Because of concerns that federal laws may have been broken, the Federal Bureau of Investigation (FBI) is now investigating laparoscopic power morcellators, the surgical tool found to spread cancer in women. Their investigation focuses on what manufacturers knew before the FDA added a black box warning to the device in 2014. The Wall Street Journal reported that the investigation includes Johnson & Johnson (J&J) and what they knew about the morcellator’s potential to spread and upstage uterine cancers. J&J’s Ethicon Unit was the largest manufacturer of the laparoscopic power morcellator before removing the device from the market last July.
Power morcellators are used in hysterectomies and myomectomies (a procedure that removes fibroids). Inserted through a small incision, the device’s spinning blades chop the tissue to be removed into tiny pieces. But this also sprays the tissue throughout the abdominal cavity. If the patient has an undetected uterine cancer, the morcellator can spread the cancer. This spreading of the cancer is called upstaging. Now that the cancer is spread throughout the abdomen, it is more difficult to cure, and the woman’s survival rate drops drastically.
The FBI has reportedly spoken with four people in its investigation to date. Dr. Robert Lamparter, a pathologist at Evangelical Community Hospital in Lewisburg, PA, emailed J&J’s Ethicon division in February 2006, warning them about the power morcellator’s potential to spread cancer. He said that even in his small hospital, which had done 292 hysterectomies in 2005, they were finding one malignancy annually. “If a morcellation is done, the patient’s survival is jeopardized,” he wrote. J&J says it added new language to its warning after receiving Dr. Lamparter’s email, but the doctor called that new language “a legal fig leaf” in an interview with the New York Times. He also said that gynecologists at his hospital reported that their training did not substantially change after his warning to J&J.
Three other people interviewed by the FBI are well-known for their fight against the use of the power morcellator. Dr. Amy Reed, an anesthesiologist, and her husband Dr. Hooman Noorchashm, a cardiothoracic surgeon, have campaigned tirelessly against power morcellation. Dr. Reid underwent a hysterectomy for fibroid tumors in 2013. A biopsy after the surgery found a hidden sarcoma, and spread by the morcellator, her cancer was now stage 4. Both have been interviewed multiple times by the FBI. The FBI also interviewed Sarah Robinson, a physician assistant, who testified at an FDA hearing about the morcellator. She has collected a list of 386 names of women harmed by morcellation – including herself. [Update: Sadly, Dr. Amy Reed died in 2017. She was only 44 years old; survived by her husband Dr. Noorchashm and their six children.]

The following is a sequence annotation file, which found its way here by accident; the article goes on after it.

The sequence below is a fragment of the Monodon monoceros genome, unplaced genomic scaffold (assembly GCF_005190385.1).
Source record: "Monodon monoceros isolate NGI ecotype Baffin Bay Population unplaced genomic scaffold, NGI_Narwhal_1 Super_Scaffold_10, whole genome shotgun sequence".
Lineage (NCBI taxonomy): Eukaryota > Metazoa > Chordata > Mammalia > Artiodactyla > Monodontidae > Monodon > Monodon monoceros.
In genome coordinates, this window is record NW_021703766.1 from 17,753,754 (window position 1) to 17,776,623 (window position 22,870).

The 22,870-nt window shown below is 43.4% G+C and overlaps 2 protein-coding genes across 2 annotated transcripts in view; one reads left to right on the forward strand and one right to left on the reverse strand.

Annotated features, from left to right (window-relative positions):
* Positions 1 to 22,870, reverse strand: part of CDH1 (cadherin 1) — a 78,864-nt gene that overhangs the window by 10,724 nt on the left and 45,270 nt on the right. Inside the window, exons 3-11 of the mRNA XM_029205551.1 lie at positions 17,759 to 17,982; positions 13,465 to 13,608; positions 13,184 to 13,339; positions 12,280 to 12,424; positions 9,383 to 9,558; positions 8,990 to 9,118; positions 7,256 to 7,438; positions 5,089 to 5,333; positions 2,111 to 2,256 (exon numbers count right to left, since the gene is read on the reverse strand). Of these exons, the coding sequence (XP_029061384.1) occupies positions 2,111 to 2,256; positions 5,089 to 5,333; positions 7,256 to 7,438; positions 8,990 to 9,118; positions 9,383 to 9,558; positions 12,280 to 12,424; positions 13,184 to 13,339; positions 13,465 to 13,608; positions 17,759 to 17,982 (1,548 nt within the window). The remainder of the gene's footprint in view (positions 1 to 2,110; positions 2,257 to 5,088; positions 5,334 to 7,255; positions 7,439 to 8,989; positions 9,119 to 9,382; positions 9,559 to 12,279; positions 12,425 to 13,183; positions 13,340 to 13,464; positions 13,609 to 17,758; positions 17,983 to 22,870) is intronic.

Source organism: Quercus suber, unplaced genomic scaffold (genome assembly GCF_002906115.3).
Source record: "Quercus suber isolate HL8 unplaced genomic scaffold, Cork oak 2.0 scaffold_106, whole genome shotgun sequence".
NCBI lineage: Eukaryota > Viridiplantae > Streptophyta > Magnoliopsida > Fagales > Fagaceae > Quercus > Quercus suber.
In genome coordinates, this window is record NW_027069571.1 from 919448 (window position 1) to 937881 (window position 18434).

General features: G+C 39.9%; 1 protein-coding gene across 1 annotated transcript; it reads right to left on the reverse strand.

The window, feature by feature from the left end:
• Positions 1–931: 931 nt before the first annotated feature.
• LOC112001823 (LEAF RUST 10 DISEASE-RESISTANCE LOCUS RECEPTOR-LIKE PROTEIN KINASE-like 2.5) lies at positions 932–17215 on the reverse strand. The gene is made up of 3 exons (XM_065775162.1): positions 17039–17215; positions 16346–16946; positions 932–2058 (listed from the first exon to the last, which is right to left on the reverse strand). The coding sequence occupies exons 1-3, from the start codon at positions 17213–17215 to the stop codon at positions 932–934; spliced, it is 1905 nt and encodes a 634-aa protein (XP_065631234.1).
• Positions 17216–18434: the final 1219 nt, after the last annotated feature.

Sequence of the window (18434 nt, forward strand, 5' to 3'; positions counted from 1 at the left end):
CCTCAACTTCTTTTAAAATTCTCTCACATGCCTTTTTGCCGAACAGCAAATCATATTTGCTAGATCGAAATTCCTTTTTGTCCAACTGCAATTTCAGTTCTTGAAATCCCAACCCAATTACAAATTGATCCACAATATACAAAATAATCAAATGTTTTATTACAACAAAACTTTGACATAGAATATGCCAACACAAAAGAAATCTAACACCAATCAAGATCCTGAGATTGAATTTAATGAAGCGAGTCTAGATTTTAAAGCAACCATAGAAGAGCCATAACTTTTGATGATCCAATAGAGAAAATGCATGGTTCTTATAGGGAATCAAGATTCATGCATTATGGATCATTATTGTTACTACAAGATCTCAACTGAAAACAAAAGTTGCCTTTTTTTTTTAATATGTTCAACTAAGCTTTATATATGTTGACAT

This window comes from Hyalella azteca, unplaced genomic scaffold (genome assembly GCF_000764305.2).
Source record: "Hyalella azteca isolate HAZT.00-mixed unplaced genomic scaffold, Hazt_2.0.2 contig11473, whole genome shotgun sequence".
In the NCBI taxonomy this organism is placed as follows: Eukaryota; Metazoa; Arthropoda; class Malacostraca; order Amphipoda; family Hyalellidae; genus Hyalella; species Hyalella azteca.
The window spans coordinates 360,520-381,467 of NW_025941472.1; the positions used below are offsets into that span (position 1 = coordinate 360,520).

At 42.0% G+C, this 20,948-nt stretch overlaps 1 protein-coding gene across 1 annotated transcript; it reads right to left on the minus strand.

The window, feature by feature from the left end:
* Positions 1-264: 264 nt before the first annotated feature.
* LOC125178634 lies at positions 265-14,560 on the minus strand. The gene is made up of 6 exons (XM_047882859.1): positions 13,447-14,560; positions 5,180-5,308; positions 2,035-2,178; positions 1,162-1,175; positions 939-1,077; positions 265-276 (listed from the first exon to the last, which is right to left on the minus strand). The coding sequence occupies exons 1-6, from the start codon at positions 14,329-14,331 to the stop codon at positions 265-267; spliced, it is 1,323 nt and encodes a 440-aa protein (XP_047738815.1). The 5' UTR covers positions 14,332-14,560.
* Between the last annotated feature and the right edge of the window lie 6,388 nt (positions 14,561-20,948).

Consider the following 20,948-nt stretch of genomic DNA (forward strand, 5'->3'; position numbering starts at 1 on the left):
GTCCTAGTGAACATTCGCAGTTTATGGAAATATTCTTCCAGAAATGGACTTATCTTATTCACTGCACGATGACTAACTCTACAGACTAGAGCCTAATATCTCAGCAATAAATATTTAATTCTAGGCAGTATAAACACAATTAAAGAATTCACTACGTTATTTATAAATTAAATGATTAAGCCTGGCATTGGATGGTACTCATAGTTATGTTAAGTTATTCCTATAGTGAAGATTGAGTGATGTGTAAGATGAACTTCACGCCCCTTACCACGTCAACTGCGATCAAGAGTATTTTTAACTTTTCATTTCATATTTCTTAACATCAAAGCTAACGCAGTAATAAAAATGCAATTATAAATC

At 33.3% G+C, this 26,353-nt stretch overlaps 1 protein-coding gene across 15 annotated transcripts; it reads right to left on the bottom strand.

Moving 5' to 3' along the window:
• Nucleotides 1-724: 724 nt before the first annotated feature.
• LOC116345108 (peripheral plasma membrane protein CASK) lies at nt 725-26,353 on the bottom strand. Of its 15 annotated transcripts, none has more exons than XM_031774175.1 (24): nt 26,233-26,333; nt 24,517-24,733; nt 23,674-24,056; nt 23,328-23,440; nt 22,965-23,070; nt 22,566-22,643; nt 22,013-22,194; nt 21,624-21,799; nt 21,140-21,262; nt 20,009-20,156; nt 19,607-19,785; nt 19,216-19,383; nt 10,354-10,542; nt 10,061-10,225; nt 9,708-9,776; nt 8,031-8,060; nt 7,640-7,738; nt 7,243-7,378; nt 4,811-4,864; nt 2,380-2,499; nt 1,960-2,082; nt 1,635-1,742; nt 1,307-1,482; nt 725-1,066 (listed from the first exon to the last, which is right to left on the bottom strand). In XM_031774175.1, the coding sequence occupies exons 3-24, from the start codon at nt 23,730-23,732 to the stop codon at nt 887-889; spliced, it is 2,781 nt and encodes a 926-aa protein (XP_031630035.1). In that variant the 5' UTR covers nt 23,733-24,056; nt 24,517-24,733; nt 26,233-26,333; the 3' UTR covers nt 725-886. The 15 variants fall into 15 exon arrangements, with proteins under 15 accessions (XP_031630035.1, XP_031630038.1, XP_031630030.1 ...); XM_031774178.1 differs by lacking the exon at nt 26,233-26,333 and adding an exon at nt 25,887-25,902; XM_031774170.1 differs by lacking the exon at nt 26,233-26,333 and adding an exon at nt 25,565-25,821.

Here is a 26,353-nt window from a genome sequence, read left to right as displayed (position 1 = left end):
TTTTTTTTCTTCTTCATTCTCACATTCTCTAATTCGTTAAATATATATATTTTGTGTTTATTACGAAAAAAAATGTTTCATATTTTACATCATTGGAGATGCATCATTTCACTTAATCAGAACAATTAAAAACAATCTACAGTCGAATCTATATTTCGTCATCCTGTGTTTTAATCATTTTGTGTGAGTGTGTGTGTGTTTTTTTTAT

While J&J’s Gynecare X-Tract, Gynecare Morcellex Tissue Morcellator, and Morcellex Sigma have been removed from the market (and those already in use recalled) other manufacturers’ morcellators are still being used. These include: Blue Endo’s MOREsolution Tissue Morcellator; the FemRx Diva Morcellator; Hologic’s MyoSure; Interlace Medical’s Hysteroscopic Morcellator; Rotocut G1, G2, Steiner, and Sawalhell Supercut Morcellators manufactured by Karl Storz; LiNA Medical’s Xcise Cordless Laparoscopic Morcellator; Lumenis Inc.’s VersaCut Morcellator; Nouvag’s Morcellator TCM3000BL; PlasmaSORD and Gyrus PKS PlasmaSORD manufactured by Olympus; Richard Wolf’s Morce-Power 2306 Electronic Morcellator; and Smith & Nephew’s Trueclear Hysteroscopic Morcellator.
If you developed a uterine cancer after undergoing hysterectomy or myomectomy with a power morcellator you may have a claim against the device manufacturer. For a free and confidential consultation about your legal rights, please call contact Thornton Law Firm’s power morcellator attorneys at 888-341-1405 or tell us your story online. Like all legal claims, claims against medical device manufacturers are subject to strict time limits. Do not delay seeking legal advice.